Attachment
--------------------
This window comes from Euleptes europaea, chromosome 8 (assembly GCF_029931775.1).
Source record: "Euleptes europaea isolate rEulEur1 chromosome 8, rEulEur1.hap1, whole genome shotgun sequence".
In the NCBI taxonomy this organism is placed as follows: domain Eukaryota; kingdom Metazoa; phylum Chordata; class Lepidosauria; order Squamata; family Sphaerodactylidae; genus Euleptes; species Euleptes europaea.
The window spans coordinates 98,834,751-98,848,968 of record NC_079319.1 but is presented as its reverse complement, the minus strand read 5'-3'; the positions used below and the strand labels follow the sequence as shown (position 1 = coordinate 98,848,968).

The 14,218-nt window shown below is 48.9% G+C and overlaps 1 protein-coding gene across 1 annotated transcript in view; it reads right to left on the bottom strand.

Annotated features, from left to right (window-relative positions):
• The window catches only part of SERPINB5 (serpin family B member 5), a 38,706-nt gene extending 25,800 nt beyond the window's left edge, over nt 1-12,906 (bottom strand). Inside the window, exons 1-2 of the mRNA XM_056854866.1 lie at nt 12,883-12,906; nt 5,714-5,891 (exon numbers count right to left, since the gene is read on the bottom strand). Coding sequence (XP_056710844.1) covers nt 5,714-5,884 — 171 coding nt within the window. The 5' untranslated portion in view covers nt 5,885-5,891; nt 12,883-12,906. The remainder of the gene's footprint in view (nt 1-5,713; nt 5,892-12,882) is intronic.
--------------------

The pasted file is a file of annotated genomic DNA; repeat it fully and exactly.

This window comes from Euleptes europaea, chromosome 8 (assembly GCF_029931775.1).
Source record: "Euleptes europaea isolate rEulEur1 chromosome 8, rEulEur1.hap1, whole genome shotgun sequence".
In the NCBI taxonomy this organism is placed as follows: domain Eukaryota; kingdom Metazoa; phylum Chordata; class Lepidosauria; order Squamata; family Sphaerodactylidae; genus Euleptes; species Euleptes europaea.
The window spans coordinates 98,834,751-98,848,968 of record NC_079319.1 but is presented as its reverse complement, the minus strand read 5'-3'; the positions used below and the strand labels follow the sequence as shown (position 1 = coordinate 98,848,968).

The 14,218-nt window shown below is 48.9% G+C and overlaps 1 protein-coding gene across 1 annotated transcript in view; it reads right to left on the bottom strand.

Annotated features, from left to right (window-relative positions):
• The window catches only part of SERPINB5 (serpin family B member 5), a 38,706-nt gene extending 25,800 nt beyond the window's left edge, over nt 1-12,906 (bottom strand). Inside the window, exons 1-2 of the mRNA XM_056854866.1 lie at nt 12,883-12,906; nt 5,714-5,891 (exon numbers count right to left, since the gene is read on the bottom strand). Coding sequence (XP_056710844.1) covers nt 5,714-5,884 — 171 coding nt within the window. The 5' untranslated portion in view covers nt 5,885-5,891; nt 12,883-12,906. The remainder of the gene's footprint in view (nt 1-5,713; nt 5,892-12,882) is intronic.